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I'm uncertain whether this sentence is in the active or passive voice.

“There have been many inventions”

Can someone help to understand the grammar behind this? If it is passive, I'm expecting the PP or the verb. If it is present perfect continuous, then, it should have the suffix '-ing'.

In the past 100 years, there have been many inventions such as antibiotics, aeroplanes, and computers.

The part I'm particularly unclear about is; ‘there have been many inventions such as...’

Please explain which tense and voice this phrase is written in. When it is used, and its grammatical construction.

  • Please could you explain which part of the sentence you do not understand. – WS2 May 10 '18 at 5:51
  • There are (present simple), there were (past simple), there have been (present perfect), there had been (past perfect) - all these are active voice forms. {GrammAr, not grammEr; prsent perfect continuous, not present perfect continuEs} – mahmud koya May 10 '18 at 10:04
  • As you say, this is not continous, because there is no -ing. (As a side note, there is no such thing as "present perfect continues", and there is no such thing as "grammer". There is a present perfect continous, and grammar, respectively. Also, "shades" means "sunglasses". I wouldn't use a pair of those to clear doubts, if anything they make you see less clearly.) – RegDwigнt May 10 '18 at 11:17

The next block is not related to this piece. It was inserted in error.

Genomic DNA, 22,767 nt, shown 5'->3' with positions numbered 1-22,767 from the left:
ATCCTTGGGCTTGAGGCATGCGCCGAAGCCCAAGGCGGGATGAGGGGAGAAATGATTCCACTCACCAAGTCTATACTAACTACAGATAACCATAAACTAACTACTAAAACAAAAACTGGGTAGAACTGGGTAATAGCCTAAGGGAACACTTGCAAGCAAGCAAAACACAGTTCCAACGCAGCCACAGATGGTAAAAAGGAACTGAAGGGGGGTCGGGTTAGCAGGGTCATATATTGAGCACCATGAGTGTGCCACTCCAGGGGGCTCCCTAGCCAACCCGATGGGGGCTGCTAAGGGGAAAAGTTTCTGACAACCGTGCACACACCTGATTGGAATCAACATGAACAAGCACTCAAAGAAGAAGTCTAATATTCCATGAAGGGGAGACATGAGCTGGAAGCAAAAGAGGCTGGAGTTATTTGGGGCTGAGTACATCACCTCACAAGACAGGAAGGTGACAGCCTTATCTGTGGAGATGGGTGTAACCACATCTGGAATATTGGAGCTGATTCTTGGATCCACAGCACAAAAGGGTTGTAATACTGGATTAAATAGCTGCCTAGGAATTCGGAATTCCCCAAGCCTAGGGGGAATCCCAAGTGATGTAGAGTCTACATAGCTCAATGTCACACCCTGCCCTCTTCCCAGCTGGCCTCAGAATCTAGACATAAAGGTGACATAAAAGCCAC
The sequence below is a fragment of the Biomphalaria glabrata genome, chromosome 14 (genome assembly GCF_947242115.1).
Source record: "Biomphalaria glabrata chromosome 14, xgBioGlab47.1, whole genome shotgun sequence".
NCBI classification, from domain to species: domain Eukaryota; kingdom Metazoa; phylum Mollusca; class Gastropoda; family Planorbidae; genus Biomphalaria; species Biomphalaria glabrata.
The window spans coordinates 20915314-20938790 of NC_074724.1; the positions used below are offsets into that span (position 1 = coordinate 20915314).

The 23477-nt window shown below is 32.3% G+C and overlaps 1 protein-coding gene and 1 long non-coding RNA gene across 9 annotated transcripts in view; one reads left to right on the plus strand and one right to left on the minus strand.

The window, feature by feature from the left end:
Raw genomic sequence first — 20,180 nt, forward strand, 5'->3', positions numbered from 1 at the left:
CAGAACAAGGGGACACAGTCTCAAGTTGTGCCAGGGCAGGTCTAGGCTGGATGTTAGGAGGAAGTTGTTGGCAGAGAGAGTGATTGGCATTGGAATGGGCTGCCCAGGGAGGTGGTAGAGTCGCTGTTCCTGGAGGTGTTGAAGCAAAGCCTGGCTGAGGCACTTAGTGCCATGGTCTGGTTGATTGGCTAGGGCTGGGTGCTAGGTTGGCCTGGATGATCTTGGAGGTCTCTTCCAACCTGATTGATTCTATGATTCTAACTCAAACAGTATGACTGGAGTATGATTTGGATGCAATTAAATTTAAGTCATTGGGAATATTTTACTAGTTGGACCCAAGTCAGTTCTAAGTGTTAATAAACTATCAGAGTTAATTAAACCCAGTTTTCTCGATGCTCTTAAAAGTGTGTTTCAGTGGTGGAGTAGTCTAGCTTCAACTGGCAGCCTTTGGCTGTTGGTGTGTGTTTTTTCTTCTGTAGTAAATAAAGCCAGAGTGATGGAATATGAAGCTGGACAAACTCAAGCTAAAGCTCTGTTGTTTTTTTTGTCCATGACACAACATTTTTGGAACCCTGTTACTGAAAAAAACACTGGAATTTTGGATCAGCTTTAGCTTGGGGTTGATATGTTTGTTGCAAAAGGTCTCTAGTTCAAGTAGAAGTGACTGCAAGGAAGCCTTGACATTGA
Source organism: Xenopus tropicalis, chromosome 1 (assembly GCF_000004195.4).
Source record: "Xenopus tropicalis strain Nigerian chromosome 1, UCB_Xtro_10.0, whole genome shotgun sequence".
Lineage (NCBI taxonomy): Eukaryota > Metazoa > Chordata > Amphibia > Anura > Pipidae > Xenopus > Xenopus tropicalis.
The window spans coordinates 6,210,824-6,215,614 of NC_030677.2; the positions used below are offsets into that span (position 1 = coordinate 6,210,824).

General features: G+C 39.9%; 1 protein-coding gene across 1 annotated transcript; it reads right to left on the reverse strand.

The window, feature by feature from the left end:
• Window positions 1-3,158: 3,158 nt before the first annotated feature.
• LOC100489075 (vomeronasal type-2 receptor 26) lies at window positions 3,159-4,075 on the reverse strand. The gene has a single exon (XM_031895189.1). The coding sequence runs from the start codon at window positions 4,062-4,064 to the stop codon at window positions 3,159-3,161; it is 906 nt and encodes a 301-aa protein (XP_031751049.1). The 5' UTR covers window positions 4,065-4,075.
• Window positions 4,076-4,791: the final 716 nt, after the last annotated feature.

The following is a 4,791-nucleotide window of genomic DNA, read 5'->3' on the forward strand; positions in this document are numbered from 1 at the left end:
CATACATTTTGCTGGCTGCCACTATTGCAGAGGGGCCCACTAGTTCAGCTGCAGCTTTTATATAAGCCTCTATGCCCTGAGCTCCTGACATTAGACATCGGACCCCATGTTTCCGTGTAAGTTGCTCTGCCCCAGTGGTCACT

• @mahmudkoya Thank you for correcting my spelling. – ever alian May 10 '18 at 12:06
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    @everalian ...have been. It is the present perfect of the verb "to be". – WS2 May 12 '18 at 18:05
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It seems the confusion here centers around the verb to be, which sometimes serves as an auxiliary verb and other times is the main verb.

When it's an auxiliary verb, the main verb will follow. As you pointed out, to be is used in passive voice structures (in which case the main verb should be in the past participle form), and in continuous tenses (in which case the main verb should be in the present participle, or -ing, form). However, in your example, we see no main verb that follows 'been'.

In any verb construction, the last word is the main verb while the rest are auxiliary verbs (or adverbs). Your verb construction is "have been", so 'have' is the auxiliary verb and 'been' is the main verb. Since to be is not an auxiliary verb in this case, your sentence is neither passive nor continuous.

In their comment, mahmud koya correctly identifies "have been" as present perfect (simple) in the active voice. The present perfect uses 'have' before the main verb in the past participle form: 'been'.

In conclusion, it seems you considered to be only as an auxiliary verb, which left you wondering about the missing main verb. But remember that to be isn't always an auxiliary verb, but can be the main verb, as it is in "there have been many inventions ..." Therefore, you have an active sentence in the present perfect tense.

  • Yes. The confusion here was, unable to find the verb actually. Sometimes suddenly get confused with simple grammar also. Thank you all. – ever alian May 14 '18 at 16:46

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